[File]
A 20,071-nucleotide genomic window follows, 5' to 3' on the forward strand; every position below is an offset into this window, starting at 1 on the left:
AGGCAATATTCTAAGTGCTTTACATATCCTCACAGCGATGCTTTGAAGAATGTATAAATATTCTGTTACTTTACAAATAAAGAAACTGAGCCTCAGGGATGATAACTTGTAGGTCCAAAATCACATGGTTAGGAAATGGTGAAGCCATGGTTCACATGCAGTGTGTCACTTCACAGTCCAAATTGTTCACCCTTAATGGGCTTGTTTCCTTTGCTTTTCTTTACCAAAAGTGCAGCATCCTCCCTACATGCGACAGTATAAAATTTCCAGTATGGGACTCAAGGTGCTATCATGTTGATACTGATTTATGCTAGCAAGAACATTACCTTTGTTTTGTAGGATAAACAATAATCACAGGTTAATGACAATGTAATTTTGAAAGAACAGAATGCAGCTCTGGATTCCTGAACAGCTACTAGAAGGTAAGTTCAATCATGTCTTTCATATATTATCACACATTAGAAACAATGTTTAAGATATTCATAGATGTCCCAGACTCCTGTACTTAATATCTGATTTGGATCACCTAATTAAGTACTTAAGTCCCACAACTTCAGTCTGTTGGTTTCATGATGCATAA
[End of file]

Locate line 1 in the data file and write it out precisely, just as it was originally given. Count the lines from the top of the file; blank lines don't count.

A 20,071-nucleotide genomic window follows, 5' to 3' on the forward strand; every position below is an offset into this window, starting at 1 on the left: